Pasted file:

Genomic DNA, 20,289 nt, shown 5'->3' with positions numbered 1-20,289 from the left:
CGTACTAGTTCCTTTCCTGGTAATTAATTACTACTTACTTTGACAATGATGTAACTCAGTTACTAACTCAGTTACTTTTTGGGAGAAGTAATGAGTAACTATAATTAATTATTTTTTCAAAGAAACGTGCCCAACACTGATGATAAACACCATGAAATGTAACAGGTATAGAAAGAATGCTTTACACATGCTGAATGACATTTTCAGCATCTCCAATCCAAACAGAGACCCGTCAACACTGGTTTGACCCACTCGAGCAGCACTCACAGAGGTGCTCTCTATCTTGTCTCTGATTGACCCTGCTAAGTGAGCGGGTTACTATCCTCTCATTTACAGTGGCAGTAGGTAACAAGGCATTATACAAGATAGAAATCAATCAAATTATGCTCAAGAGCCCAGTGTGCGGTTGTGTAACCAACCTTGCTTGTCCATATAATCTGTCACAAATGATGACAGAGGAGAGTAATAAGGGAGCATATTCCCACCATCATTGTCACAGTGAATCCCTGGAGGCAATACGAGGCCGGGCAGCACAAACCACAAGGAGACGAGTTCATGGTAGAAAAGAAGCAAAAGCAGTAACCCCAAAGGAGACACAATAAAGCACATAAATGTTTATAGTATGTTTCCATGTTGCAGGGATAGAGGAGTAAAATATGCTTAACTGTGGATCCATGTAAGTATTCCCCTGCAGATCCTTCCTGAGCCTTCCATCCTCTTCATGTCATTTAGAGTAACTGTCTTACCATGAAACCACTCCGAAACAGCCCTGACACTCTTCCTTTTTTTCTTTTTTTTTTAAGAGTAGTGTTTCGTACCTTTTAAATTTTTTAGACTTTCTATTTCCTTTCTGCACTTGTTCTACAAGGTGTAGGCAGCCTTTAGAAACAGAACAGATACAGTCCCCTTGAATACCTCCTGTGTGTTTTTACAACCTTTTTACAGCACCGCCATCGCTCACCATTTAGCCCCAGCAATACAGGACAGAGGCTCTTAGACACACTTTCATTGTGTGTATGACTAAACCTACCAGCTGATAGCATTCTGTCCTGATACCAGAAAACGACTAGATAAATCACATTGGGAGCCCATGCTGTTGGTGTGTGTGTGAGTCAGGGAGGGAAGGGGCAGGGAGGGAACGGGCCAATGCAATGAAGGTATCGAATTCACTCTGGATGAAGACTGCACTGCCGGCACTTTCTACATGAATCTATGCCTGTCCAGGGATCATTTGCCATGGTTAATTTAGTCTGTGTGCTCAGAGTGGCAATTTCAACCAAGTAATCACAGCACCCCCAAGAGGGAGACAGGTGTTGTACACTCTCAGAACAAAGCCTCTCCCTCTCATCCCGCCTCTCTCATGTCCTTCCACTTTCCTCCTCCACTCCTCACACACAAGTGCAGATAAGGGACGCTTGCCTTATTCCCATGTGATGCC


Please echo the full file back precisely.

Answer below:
Genomic DNA, 20,289 nt, shown 5'->3' with positions numbered 1-20,289 from the left:
CGTACTAGTTCCTTTCCTGGTAATTAATTACTACTTACTTTGACAATGATGTAACTCAGTTACTAACTCAGTTACTTTTTGGGAGAAGTAATGAGTAACTATAATTAATTATTTTTTCAAAGAAACGTGCCCAACACTGATGATAAACACCATGAAATGTAACAGGTATAGAAAGAATGCTTTACACATGCTGAATGACATTTTCAGCATCTCCAATCCAAACAGAGACCCGTCAACACTGGTTTGACCCACTCGAGCAGCACTCACAGAGGTGCTCTCTATCTTGTCTCTGATTGACCCTGCTAAGTGAGCGGGTTACTATCCTCTCATTTACAGTGGCAGTAGGTAACAAGGCATTATACAAGATAGAAATCAATCAAATTATGCTCAAGAGCCCAGTGTGCGGTTGTGTAACCAACCTTGCTTGTCCATATAATCTGTCACAAATGATGACAGAGGAGAGTAATAAGGGAGCATATTCCCACCATCATTGTCACAGTGAATCCCTGGAGGCAATACGAGGCCGGGCAGCACAAACCACAAGGAGACGAGTTCATGGTAGAAAAGAAGCAAAAGCAGTAACCCCAAAGGAGACACAATAAAGCACATAAATGTTTATAGTATGTTTCCATGTTGCAGGGATAGAGGAGTAAAATATGCTTAACTGTGGATCCATGTAAGTATTCCCCTGCAGATCCTTCCTGAGCCTTCCATCCTCTTCATGTCATTTAGAGTAACTGTCTTACCATGAAACCACTCCGAAACAGCCCTGACACTCTTCCTTTTTTTCTTTTTTTTTTAAGAGTAGTGTTTCGTACCTTTTAAATTTTTTAGACTTTCTATTTCCTTTCTGCACTTGTTCTACAAGGTGTAGGCAGCCTTTAGAAACAGAACAGATACAGTCCCCTTGAATACCTCCTGTGTGTTTTTACAACCTTTTTACAGCACCGCCATCGCTCACCATTTAGCCCCAGCAATACAGGACAGAGGCTCTTAGACACACTTTCATTGTGTGTATGACTAAACCTACCAGCTGATAGCATTCTGTCCTGATACCAGAAAACGACTAGATAAATCACATTGGGAGCCCATGCTGTTGGTGTGTGTGTGAGTCAGGGAGGGAAGGGGCAGGGAGGGAACGGGCCAATGCAATGAAGGTATCGAATTCACTCTGGATGAAGACTGCACTGCCGGCACTTTCTACATGAATCTATGCCTGTCCAGGGATCATTTGCCATGGTTAATTTAGTCTGTGTGCTCAGAGTGGCAATTTCAACCAAGTAATCACAGCACCCCCAAGAGGGAGACAGGTGTTGTACACTCTCAGAACAAAGCCTCTCCCTCTCATCCCGCCTCTCTCATGTCCTTCCACTTTCCTCCTCCACTCCTCACACACAAGTGCAGATAAGGGACGCTTGCCTTATTCCCATGTGATGCC